I’m quoting this song word for word, so don’t go thinking I’m taking it out of context. This is not a hidden message, the song at face value is one of the most frighteningly real portrayals of forced sexual assault in our culture today. Sure I’ve taken out the TWO “sweet” lines, but that was to save time in the narrative. Furthermore, each “sweet” line is immediately followed up by something contrastingly dark (Example: “I’ll be the calm in the storm you’re looking for” followed by “I’ll be the shipwreck that takes you down”) Which brings me to my point of why it’s so real; because it shows the emotional and mental manipulation involved. Confusing the emotions of the victim with the occasional kind word to make them not process the other ten things he’s said that should be making her run far away. There’s no metaphor, just a group of young men who are so braindead they don’t even realize what they’ve written, which in itself is a major problem with male culture as a whole. All reasonable, level headed males such as myself need to speak up and start saying “Hey, this is not cool.” Or, like me, post about it right here.
Here’s the two songs. The first is a well written song with a debatable dark secret (A) and the second is a song about how to treat yo’ woman (B). Alicia Keys is quality pop, I don’t care what you say.
(A) The National – Green Gloves
(B) Alicia Keys – A Woman’s Worth
This song… this group… the marketing surrounding them is staggering. They were placed directly at the top of the charts not via merit, but because the people who made them also make the charts, and then critics worldwide were paid to claim them as the number one band in the world. This is not a conspiracy, it is how the music industry corporations work. You are told what is good and I’m Morpheus, offering you the red pill.
They had only this one single at the time. Not an album, not even an EP, they had One Song. Anyway, I’m going to stop here and just transcribe a few words via my good buddy Stephen Colbert, as he summed it up better than I could ever hope to. Take it away, Stephen:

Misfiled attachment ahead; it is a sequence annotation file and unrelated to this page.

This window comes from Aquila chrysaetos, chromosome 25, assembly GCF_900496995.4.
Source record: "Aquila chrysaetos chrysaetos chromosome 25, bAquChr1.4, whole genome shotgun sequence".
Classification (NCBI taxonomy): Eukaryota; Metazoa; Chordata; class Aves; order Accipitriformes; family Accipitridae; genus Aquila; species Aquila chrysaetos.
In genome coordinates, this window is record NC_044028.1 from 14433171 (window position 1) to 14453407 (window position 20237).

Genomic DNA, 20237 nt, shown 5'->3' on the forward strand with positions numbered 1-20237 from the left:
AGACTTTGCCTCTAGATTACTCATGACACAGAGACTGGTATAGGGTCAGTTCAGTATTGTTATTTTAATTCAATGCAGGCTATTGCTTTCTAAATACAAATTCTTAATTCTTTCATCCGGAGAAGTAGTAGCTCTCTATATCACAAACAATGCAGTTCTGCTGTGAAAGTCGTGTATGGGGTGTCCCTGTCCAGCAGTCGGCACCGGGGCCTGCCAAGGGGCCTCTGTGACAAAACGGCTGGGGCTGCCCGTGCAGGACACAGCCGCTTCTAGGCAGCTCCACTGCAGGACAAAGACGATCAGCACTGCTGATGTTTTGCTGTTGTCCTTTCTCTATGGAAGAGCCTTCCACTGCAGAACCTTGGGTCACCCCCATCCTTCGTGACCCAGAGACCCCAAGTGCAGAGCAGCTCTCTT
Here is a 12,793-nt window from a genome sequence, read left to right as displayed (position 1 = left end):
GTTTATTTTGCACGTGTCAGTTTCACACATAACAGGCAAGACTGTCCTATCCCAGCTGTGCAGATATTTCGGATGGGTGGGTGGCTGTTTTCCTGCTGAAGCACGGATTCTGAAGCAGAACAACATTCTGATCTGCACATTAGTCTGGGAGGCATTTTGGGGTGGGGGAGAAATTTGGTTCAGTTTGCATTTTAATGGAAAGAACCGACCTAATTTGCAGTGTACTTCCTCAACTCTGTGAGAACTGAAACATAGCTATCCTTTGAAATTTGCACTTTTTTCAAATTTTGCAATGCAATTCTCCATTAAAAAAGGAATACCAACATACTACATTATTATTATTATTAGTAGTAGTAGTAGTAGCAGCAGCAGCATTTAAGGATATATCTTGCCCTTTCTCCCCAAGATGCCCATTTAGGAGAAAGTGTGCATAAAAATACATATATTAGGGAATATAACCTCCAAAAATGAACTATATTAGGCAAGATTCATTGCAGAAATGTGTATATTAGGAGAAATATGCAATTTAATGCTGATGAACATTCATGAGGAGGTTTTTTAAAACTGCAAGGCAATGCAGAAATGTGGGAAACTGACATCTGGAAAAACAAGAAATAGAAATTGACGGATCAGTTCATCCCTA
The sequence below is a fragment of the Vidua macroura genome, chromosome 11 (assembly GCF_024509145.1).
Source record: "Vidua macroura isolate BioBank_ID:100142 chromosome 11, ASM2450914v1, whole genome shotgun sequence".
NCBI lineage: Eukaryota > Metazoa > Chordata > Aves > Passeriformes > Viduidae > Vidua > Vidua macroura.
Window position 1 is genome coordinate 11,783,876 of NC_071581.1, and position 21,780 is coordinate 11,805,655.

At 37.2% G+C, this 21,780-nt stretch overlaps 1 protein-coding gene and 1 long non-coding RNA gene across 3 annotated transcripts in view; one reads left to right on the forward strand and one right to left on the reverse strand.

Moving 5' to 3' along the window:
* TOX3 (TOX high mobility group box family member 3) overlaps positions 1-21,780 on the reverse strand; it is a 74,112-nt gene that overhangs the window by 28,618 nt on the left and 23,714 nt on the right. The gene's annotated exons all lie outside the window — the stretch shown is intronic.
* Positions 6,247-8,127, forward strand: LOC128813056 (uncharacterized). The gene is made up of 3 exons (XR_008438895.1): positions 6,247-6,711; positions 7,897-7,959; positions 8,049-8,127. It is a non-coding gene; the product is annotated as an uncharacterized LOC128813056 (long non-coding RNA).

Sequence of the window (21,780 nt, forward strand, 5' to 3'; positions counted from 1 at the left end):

“I don’t want a bunch of snaggle tooth, Spotted Dick eating union jack-offs telling America the number of directions we can go in. But I will give them this: their song ‘What Makes You Beautiful’ isn’t just catchy, it’s got a great message. ‘You don’t know you’re beautiful… that’s what makes you beautiful.’ First of all, great dating advice. Remember girls; low self-esteem, very attractive to men. Guys always go for the low hanging fruit, okay? Easy pickins!
Second, the lyrics are incredibly complex, see the boys are saying ‘You don’t know you’re beautiful… that’s what makes you beautiful’ but they’ve just told the girl she’s beautiful, so since she now knows it, she’s no longer beautiful. Stay with me, stay with me, oh, it goes deeper. Okay, but she’s listening to the song too so she knows she’s not beautiful, therefore following the syllogism of the song, she’s instantly beautiful again. It’s like an infinite fractal recursion, a flickering quantum state of both ‘hot’ and ‘not’. I mean, this lyric as iterated algorithm could lead to a whole new musical genre. I call it: Moebius Pop. which would include One Direction and of course the rapper M.C. Escher. He’s ‘in the house’ but also the house is in him.”
Thanks for that. It’s Friday and my contempt for boy bands would have turned me into a Sith.
Alright, I try to offer more than one alternative when I can, so in the spirit of giving, I offer one song that hits the theme of humility being beautiful (A) and then the opposite (B).
(A) Ana carolina and Seu Jorge –
(B) The Streets – Fit But You Know It
The Biebs. He’s a polarizing figure to many people who truly should not care. Do you hate Justin Bieber? Are you over the age of twenty? Do you also hate eating baby food? Why are you eating it, then? It was not made for you. Bieber is a teen star created in a lab with one goal: Stealing your allowance. The only ill will you should have (unless you still receive an allowance, but you are not my target demographic so disregard this post entirely) related to The Biebs should be a disdain for the incorporation of music as a whole. Suggested reading for today’s post would be Frankenstein by Mary Shelley.